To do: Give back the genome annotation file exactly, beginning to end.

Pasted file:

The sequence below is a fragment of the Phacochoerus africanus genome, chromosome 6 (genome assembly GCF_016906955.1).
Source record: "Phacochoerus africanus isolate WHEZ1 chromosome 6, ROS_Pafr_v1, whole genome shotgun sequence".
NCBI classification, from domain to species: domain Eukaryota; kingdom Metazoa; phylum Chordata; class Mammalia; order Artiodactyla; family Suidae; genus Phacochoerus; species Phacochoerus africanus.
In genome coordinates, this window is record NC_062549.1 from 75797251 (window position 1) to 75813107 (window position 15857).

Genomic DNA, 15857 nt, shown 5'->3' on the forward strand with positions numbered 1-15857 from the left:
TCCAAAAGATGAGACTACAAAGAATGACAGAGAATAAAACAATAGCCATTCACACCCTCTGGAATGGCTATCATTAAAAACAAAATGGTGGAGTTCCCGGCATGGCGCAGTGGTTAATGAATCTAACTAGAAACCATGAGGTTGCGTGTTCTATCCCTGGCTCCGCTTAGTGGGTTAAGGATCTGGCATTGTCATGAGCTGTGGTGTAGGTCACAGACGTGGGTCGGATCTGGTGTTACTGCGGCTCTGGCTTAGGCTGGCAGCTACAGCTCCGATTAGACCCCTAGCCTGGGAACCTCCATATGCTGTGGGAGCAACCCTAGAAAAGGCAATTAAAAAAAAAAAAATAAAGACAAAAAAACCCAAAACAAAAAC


The sequence below is a fragment of the Phacochoerus africanus genome, chromosome 6 (genome assembly GCF_016906955.1).
Source record: "Phacochoerus africanus isolate WHEZ1 chromosome 6, ROS_Pafr_v1, whole genome shotgun sequence".
NCBI classification, from domain to species: domain Eukaryota; kingdom Metazoa; phylum Chordata; class Mammalia; order Artiodactyla; family Suidae; genus Phacochoerus; species Phacochoerus africanus.
In genome coordinates, this window is record NC_062549.1 from 75797251 (window position 1) to 75813107 (window position 15857).

Genomic DNA, 15857 nt, shown 5'->3' on the forward strand with positions numbered 1-15857 from the left:
TCCAAAAGATGAGACTACAAAGAATGACAGAGAATAAAACAATAGCCATTCACACCCTCTGGAATGGCTATCATTAAAAACAAAATGGTGGAGTTCCCGGCATGGCGCAGTGGTTAATGAATCTAACTAGAAACCATGAGGTTGCGTGTTCTATCCCTGGCTCCGCTTAGTGGGTTAAGGATCTGGCATTGTCATGAGCTGTGGTGTAGGTCACAGACGTGGGTCGGATCTGGTGTTACTGCGGCTCTGGCTTAGGCTGGCAGCTACAGCTCCGATTAGACCCCTAGCCTGGGAACCTCCATATGCTGTGGGAGCAACCCTAGAAAAGGCAATTAAAAAAAAAAAAATAAAGACAAAAAAACCCAAAACAAAAAC